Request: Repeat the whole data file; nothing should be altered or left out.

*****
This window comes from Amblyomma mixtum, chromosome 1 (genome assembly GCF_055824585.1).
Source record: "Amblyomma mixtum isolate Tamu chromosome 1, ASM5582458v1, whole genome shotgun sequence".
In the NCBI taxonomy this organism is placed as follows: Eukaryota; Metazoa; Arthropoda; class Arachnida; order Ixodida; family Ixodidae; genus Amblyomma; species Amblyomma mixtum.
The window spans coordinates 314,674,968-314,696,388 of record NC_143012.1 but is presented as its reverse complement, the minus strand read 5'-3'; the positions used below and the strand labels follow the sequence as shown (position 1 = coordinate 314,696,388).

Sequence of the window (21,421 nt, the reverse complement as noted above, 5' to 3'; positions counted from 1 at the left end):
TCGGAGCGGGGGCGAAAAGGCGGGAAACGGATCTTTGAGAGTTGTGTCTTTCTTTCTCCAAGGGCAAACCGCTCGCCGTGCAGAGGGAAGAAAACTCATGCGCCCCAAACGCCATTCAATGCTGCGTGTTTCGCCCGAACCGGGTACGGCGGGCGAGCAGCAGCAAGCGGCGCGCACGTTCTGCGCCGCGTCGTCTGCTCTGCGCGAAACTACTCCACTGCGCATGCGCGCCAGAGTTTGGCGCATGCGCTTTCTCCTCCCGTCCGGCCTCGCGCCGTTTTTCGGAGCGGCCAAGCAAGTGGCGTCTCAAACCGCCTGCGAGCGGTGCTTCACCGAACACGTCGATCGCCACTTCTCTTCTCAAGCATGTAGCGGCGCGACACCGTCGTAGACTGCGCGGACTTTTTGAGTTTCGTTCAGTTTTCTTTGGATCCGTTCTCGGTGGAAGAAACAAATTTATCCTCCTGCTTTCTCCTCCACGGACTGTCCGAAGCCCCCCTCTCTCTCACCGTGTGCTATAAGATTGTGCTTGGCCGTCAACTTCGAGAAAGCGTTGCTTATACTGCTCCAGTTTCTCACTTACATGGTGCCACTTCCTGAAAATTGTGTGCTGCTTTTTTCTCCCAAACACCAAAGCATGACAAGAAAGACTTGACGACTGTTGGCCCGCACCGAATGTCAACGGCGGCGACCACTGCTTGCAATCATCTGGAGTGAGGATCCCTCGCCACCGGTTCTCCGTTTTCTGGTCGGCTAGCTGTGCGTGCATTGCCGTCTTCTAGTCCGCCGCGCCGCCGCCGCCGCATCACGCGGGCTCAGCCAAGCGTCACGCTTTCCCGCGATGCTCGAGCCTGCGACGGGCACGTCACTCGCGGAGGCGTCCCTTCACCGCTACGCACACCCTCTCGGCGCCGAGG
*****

This window comes from Amblyomma mixtum, chromosome 1 (genome assembly GCF_055824585.1).
Source record: "Amblyomma mixtum isolate Tamu chromosome 1, ASM5582458v1, whole genome shotgun sequence".
In the NCBI taxonomy this organism is placed as follows: Eukaryota; Metazoa; Arthropoda; class Arachnida; order Ixodida; family Ixodidae; genus Amblyomma; species Amblyomma mixtum.
The window spans coordinates 314,674,968-314,696,388 of record NC_143012.1 but is presented as its reverse complement, the minus strand read 5'-3'; the positions used below and the strand labels follow the sequence as shown (position 1 = coordinate 314,696,388).

Sequence of the window (21,421 nt, the reverse complement as noted above, 5' to 3'; positions counted from 1 at the left end):
TCGGAGCGGGGGCGAAAAGGCGGGAAACGGATCTTTGAGAGTTGTGTCTTTCTTTCTCCAAGGGCAAACCGCTCGCCGTGCAGAGGGAAGAAAACTCATGCGCCCCAAACGCCATTCAATGCTGCGTGTTTCGCCCGAACCGGGTACGGCGGGCGAGCAGCAGCAAGCGGCGCGCACGTTCTGCGCCGCGTCGTCTGCTCTGCGCGAAACTACTCCACTGCGCATGCGCGCCAGAGTTTGGCGCATGCGCTTTCTCCTCCCGTCCGGCCTCGCGCCGTTTTTCGGAGCGGCCAAGCAAGTGGCGTCTCAAACCGCCTGCGAGCGGTGCTTCACCGAACACGTCGATCGCCACTTCTCTTCTCAAGCATGTAGCGGCGCGACACCGTCGTAGACTGCGCGGACTTTTTGAGTTTCGTTCAGTTTTCTTTGGATCCGTTCTCGGTGGAAGAAACAAATTTATCCTCCTGCTTTCTCCTCCACGGACTGTCCGAAGCCCCCCTCTCTCTCACCGTGTGCTATAAGATTGTGCTTGGCCGTCAACTTCGAGAAAGCGTTGCTTATACTGCTCCAGTTTCTCACTTACATGGTGCCACTTCCTGAAAATTGTGTGCTGCTTTTTTCTCCCAAACACCAAAGCATGACAAGAAAGACTTGACGACTGTTGGCCCGCACCGAATGTCAACGGCGGCGACCACTGCTTGCAATCATCTGGAGTGAGGATCCCTCGCCACCGGTTCTCCGTTTTCTGGTCGGCTAGCTGTGCGTGCATTGCCGTCTTCTAGTCCGCCGCGCCGCCGCCGCCGCATCACGCGGGCTCAGCCAAGCGTCACGCTTTCCCGCGATGCTCGAGCCTGCGACGGGCACGTCACTCGCGGAGGCGTCCCTTCACCGCTACGCACACCCTCTCGGCGCCGAGG